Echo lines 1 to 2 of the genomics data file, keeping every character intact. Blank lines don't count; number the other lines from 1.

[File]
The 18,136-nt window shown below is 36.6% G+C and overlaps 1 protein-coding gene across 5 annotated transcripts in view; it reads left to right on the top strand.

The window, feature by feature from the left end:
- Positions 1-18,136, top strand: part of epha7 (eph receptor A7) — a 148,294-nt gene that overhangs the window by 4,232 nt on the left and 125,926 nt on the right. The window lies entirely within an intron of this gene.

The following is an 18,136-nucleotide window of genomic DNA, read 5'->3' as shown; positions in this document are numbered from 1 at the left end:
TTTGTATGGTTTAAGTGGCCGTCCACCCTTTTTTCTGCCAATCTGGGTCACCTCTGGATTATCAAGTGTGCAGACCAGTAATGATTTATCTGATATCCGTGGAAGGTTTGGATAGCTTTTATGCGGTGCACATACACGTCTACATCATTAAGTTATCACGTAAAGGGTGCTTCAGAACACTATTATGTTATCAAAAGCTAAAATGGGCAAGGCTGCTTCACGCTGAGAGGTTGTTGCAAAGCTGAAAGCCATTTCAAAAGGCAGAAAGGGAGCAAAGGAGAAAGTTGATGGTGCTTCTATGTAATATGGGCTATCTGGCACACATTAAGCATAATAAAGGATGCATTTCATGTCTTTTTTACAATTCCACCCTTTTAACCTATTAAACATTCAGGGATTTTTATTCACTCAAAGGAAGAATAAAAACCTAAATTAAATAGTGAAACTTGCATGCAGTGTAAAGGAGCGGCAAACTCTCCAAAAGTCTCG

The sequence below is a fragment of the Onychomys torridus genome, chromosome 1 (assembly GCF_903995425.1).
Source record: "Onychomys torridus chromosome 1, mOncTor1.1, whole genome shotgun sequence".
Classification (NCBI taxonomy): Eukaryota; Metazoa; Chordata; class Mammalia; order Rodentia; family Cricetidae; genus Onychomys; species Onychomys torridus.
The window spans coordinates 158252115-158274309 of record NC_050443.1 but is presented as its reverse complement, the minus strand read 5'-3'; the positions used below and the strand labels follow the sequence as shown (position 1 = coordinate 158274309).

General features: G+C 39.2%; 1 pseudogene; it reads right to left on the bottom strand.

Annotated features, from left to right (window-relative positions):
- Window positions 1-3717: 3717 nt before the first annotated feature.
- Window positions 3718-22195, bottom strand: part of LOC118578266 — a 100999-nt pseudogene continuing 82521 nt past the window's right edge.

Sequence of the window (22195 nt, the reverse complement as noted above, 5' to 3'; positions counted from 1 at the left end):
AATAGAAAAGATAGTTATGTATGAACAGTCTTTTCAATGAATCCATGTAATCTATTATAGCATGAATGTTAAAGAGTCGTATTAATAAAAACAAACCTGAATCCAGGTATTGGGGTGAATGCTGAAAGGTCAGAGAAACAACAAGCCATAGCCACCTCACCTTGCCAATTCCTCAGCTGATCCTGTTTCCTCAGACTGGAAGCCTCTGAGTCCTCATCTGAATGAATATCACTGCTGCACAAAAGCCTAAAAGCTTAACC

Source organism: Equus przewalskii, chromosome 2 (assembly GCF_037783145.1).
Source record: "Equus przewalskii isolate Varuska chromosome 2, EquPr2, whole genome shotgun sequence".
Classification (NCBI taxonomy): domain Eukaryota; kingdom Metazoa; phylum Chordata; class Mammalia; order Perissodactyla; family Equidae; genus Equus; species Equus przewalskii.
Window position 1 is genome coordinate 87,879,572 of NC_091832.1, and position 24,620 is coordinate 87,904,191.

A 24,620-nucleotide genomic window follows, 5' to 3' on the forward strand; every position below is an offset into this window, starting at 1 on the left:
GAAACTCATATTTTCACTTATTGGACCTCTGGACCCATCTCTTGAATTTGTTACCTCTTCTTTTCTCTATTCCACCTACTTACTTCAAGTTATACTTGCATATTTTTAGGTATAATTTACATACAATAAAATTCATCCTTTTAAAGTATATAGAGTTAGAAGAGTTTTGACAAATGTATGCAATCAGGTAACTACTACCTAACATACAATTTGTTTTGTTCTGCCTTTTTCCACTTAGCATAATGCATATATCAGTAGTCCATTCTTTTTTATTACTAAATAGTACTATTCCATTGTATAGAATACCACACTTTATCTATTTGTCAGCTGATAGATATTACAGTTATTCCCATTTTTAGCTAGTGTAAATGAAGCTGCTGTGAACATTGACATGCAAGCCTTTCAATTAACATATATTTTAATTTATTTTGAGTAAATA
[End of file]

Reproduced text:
The 18,136-nt window shown below is 36.6% G+C and overlaps 1 protein-coding gene across 5 annotated transcripts in view; it reads left to right on the top strand.

The window, feature by feature from the left end: